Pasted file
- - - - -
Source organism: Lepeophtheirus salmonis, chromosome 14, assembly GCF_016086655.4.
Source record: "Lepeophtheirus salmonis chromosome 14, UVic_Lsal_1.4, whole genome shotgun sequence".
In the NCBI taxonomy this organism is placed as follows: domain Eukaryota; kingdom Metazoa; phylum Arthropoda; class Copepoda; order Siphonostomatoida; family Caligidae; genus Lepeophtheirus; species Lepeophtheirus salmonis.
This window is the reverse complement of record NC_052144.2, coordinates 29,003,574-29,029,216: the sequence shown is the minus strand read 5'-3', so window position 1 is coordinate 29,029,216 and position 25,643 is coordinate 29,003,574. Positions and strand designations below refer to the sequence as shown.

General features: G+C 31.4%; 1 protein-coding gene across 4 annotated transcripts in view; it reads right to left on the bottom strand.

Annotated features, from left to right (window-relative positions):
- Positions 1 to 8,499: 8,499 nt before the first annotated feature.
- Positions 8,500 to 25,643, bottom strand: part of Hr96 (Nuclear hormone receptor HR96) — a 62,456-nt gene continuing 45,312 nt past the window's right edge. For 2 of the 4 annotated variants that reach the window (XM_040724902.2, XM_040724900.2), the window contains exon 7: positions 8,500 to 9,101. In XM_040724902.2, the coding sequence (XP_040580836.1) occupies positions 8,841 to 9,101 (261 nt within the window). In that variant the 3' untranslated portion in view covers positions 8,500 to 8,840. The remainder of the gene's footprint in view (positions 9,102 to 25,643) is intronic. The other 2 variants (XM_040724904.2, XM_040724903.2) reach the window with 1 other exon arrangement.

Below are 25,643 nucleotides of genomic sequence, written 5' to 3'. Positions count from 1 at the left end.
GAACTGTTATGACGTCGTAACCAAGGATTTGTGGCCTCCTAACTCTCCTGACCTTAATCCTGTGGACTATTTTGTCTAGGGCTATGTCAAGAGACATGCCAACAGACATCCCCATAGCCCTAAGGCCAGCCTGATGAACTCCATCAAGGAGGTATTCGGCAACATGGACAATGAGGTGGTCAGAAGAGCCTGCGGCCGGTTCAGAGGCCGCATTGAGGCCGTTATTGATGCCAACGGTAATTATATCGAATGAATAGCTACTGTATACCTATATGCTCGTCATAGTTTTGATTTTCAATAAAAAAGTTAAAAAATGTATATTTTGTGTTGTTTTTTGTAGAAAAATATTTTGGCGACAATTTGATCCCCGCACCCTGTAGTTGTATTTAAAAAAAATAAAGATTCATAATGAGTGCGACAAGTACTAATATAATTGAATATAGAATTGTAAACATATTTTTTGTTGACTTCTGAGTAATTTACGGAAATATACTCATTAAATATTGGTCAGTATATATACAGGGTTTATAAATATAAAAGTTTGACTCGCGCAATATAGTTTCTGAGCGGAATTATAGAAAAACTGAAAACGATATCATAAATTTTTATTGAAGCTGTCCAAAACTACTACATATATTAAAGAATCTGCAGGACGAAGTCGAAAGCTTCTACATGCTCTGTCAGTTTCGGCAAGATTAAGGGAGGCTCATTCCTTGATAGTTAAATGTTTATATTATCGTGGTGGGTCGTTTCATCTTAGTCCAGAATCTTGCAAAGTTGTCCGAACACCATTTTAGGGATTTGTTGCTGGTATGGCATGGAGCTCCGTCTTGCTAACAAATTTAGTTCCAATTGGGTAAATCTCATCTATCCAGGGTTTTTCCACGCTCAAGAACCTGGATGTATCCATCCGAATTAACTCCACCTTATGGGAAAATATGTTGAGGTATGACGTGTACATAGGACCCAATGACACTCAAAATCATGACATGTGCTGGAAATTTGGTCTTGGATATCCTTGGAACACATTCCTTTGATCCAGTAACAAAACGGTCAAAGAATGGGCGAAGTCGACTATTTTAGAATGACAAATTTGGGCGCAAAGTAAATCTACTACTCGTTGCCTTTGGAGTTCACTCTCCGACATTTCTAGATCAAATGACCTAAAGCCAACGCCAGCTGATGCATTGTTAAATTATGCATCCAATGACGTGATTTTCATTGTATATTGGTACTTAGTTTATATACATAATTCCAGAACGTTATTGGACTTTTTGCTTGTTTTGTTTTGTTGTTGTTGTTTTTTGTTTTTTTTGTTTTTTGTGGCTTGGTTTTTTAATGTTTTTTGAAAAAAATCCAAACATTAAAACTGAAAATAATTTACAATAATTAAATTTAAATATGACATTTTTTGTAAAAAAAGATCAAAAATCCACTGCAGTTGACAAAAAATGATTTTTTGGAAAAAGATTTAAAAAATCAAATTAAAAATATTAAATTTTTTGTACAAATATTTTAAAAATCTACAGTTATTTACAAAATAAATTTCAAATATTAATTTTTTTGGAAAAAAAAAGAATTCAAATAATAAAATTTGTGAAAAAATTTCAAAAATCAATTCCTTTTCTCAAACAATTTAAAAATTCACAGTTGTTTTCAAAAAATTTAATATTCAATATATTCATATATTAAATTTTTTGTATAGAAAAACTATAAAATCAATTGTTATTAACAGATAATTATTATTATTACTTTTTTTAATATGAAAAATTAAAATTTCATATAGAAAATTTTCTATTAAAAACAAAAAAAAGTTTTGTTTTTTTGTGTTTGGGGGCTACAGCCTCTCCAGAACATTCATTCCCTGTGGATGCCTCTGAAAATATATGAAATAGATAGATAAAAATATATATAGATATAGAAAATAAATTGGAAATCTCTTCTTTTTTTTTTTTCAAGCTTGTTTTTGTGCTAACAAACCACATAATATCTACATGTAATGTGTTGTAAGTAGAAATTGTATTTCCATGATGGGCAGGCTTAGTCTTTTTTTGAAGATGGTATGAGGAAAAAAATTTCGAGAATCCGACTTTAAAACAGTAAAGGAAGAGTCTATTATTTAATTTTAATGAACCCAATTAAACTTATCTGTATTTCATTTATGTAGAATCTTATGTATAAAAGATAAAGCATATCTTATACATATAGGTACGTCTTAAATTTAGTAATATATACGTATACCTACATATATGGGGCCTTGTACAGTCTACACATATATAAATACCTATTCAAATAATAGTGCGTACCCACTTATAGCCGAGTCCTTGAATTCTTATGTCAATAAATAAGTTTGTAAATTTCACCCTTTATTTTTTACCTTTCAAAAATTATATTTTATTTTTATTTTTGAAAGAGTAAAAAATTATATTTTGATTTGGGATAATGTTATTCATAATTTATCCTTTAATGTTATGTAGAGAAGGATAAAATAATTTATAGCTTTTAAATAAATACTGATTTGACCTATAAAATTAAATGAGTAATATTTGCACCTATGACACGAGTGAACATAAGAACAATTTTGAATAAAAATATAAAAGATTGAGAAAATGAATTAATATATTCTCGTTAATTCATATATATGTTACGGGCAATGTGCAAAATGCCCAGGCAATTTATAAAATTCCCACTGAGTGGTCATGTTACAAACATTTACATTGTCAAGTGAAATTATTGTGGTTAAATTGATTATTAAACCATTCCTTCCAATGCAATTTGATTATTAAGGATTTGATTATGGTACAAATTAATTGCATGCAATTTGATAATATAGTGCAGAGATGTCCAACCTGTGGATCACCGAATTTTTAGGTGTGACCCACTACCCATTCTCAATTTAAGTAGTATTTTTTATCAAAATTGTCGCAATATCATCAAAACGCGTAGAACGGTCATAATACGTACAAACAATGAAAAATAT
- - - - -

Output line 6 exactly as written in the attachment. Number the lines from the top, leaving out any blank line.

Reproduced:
Annotated features, from left to right (window-relative positions):